Happy Mother's Day also to that Joplin woman, and happy birthday to her on Friday. Love you, too. It's hard to believe my grandson, Atlas, will be 8 years old on Saturday. We are planning a bonfire wiener roast, and I'm afraid there will either be snow or temperatures of 100.

When Globe Features Editor Joe Hadsall suggested I peruse the pasta aisle and buy some Gia Russa gnocchi, I thought that was a reasonable request. Then he instructed me to not follow the package directions, and I hesitated. Instead of boiling them in water, Joe said to fry the little nuggets in a little olive oil and butter. I did just that and now have a new favorite side dish. I cooked them until they were brown and a little crispy, and they were delicious. Thank you, Joe, for the new flavor addition and cooking alternative. Give them a try, and I think you will like them as much as I do.

Last week I said I would share some recipes using the seafood flavor boost from your Taste of Home goodie bags, and I found two great ideas on campbellskitchen.com. Each one is delicious and can be on the table in about 20 minutes. Don't let the word "aioli" scare you -- it's just a simple sauce.

My friend Donna Elliott asked me if I had a good dark chocolate cake recipe, and I think I found one at food.com. Top it with dark chocolate frosting and you have a fabulous dessert. It would be perfect if your mom loves chocolate. Happy Mother's Day and happy eating.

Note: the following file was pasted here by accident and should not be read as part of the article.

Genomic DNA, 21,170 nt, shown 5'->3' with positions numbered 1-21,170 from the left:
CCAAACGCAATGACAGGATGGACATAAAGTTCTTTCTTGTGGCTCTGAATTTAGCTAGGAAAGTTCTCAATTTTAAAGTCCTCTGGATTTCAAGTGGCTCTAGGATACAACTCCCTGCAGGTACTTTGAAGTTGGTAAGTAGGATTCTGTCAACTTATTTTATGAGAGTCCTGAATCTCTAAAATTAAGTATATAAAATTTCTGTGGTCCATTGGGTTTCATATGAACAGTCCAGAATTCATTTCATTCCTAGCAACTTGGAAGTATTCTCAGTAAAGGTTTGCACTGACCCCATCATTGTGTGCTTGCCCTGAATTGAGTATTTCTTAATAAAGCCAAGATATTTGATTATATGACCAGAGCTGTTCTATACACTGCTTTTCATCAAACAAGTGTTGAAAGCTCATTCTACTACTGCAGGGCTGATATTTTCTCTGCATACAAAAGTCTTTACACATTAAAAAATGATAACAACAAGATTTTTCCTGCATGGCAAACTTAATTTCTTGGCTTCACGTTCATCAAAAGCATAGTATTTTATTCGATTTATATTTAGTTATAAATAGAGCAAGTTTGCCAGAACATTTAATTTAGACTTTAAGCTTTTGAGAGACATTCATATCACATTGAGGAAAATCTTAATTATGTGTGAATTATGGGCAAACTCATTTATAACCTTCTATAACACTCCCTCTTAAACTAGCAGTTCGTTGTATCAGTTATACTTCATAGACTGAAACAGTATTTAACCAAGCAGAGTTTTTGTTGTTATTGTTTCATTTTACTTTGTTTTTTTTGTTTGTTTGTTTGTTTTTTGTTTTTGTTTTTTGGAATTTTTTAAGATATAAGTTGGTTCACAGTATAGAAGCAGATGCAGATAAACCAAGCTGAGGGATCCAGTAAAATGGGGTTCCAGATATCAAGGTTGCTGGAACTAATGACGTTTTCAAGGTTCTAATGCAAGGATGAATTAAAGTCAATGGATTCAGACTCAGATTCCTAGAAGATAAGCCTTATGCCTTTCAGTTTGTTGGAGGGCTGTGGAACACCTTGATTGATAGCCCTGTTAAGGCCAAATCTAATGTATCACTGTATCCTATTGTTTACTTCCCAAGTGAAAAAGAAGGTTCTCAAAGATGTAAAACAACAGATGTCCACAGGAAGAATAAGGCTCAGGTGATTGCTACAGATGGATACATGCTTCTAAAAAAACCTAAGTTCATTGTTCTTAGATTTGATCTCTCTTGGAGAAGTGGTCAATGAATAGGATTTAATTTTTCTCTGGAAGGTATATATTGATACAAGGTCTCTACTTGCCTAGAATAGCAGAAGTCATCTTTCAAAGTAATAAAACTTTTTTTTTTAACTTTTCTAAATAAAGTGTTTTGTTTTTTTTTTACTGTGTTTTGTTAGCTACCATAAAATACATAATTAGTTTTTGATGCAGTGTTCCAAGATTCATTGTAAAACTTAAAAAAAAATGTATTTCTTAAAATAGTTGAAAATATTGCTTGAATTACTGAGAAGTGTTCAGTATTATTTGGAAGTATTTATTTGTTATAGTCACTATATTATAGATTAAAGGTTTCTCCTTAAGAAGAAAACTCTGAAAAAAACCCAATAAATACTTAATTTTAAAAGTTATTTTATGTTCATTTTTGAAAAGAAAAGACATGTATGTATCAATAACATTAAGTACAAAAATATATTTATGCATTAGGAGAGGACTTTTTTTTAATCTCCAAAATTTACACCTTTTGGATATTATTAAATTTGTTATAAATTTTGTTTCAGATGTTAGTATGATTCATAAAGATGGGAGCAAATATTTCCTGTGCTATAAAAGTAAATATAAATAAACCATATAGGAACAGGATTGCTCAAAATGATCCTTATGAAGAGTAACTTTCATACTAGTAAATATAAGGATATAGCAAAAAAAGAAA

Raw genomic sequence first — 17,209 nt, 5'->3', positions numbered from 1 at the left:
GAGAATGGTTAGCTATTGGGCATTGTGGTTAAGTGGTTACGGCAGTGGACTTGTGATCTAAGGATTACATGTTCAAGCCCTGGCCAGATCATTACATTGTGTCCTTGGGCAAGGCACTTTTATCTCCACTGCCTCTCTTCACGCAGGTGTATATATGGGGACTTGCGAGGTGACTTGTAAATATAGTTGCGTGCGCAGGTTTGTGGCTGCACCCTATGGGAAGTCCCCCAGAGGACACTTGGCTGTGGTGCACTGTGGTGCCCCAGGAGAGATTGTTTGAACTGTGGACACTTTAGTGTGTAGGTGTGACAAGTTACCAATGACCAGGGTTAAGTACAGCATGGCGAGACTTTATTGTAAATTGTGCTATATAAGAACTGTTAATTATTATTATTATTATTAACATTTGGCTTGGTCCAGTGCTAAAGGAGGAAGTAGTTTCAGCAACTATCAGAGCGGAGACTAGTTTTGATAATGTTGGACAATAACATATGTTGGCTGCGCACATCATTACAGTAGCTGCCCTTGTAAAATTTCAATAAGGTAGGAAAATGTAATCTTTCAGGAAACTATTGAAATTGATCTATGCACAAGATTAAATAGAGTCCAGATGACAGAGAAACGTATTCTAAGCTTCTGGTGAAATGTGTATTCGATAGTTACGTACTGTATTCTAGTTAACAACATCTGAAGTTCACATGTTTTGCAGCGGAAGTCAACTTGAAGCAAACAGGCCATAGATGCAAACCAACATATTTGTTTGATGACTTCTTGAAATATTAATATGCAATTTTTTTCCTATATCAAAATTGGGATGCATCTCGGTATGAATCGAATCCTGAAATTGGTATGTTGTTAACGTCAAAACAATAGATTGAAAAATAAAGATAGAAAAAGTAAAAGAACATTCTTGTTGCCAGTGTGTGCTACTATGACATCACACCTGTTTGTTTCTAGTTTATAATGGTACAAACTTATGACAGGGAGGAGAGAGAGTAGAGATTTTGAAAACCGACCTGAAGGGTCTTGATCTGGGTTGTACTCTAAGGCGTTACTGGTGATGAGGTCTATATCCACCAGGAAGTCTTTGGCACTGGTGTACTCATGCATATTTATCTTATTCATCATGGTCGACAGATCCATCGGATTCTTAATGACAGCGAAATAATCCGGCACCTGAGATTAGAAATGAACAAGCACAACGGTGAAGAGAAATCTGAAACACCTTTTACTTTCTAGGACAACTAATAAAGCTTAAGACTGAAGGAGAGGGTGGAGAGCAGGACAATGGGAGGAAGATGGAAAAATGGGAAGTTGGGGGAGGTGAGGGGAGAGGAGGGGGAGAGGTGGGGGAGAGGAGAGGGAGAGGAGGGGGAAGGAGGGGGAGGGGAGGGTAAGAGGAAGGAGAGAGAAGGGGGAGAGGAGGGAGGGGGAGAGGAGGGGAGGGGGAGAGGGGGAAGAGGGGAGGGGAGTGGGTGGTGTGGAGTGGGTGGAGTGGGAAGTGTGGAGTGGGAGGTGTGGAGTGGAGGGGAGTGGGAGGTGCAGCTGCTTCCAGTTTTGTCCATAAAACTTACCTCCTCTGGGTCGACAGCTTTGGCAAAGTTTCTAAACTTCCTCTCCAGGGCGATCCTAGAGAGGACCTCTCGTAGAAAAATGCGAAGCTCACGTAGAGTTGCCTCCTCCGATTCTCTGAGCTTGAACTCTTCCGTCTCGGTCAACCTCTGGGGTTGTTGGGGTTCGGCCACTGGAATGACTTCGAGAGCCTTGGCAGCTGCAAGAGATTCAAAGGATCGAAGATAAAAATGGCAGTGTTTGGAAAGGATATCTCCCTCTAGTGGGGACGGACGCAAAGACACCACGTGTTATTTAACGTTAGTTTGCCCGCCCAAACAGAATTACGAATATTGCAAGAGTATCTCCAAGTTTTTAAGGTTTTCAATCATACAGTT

Crab cakes with lemon-garlic aioli

3/4 cup cracker meal or plain bread crumbs, divided

1 small red pepper, finely chopped

2 green onions, thinly sliced

1 tablespoon fresh parsley, chopped

1 egg, beaten

2 packets Swanson seafood flavor boost concentrated broth

2 (6-ounce) cans fancy lump crabmeat, drained

Pepper

1/2 cup canola oil

1/2 cup mayonnaise

1 tablespoon lemon juice

2 cloves garlic, minced

Mix 1/2 cup cracker meal, red pepper, onion, parsley, egg, broth and crabmeat. Season with pepper. Shape into patties then coat with remaining cracker meal. Heat oil in skillet over medium heat. Cook patties 10 minutes or until brown on both sides. Stir together mayonnaise, lemon juice and garlic. Season with pepper. Serve with crab cakes. Yields 5 servings.

 

Salmon filets with balsamic mustard glaze

1 1/4 pounds salmon filets, 3/4-inch thick

Pepper

1 tablespoon olive oil

2 packets Swanson seafood flavor boost concentrated broth

2 tablespoons balsamic vinegar

1 tablespoon country-style Dijon mustard

2 teaspoons packed brown sugar

2 tablespoons water

Season filets with pepper. Heat oil in skillet over medium heat. Add fish, skin side up, and cook 5 minutes or until browned on bottom. Turn and cook 5 minutes or until flaky. Remove from skillet, cover and keep warm. Stir remaining ingredients in small bowl until smooth. Add mixture to skillet and cook 1 minute over low heat until mixture is hot. Serve glaze over fish. Yields 4 servings.

 

Crazy dark chocolate cake

3 cups flour

2 cups sugar

2 teaspoons baking soda

1 teaspoon salt

1/2 cup Hershey's special dark cocoa

3/4 cup vegetable oil

1 teaspoon vanilla

2 tablespoons cider vinegar

2 cups water

Frosting:

1/2 cup butter

2/3 cup Hershey's special dark cocoa

1/3 cup whole milk

1 teaspoon vanilla

Sift flour, sugar, baking soda, salt and cocoa in ungreased 9-by-13-inch baking pan; blend well. Make a well in the middle of the dry ingredients and add oil, vinegar and vanilla. Pour water over all ingredients and mix with a fork until well blended. Bake 20 to 25 minutes at 350 degrees until toothpick inserted in middle of cake comes out clean. Cool completely. For frosting, melt butter and stir in cocoa. Alternating, mix in milk and powdered sugar. Beat to spreading consistency, adding more milk or sugar as needed. Stir in vanilla. Frost cooled cake.



Address correspondence to Cheryle Finley, c/o The Joplin Globe, P.O. Box 7, Joplin, MO 64802.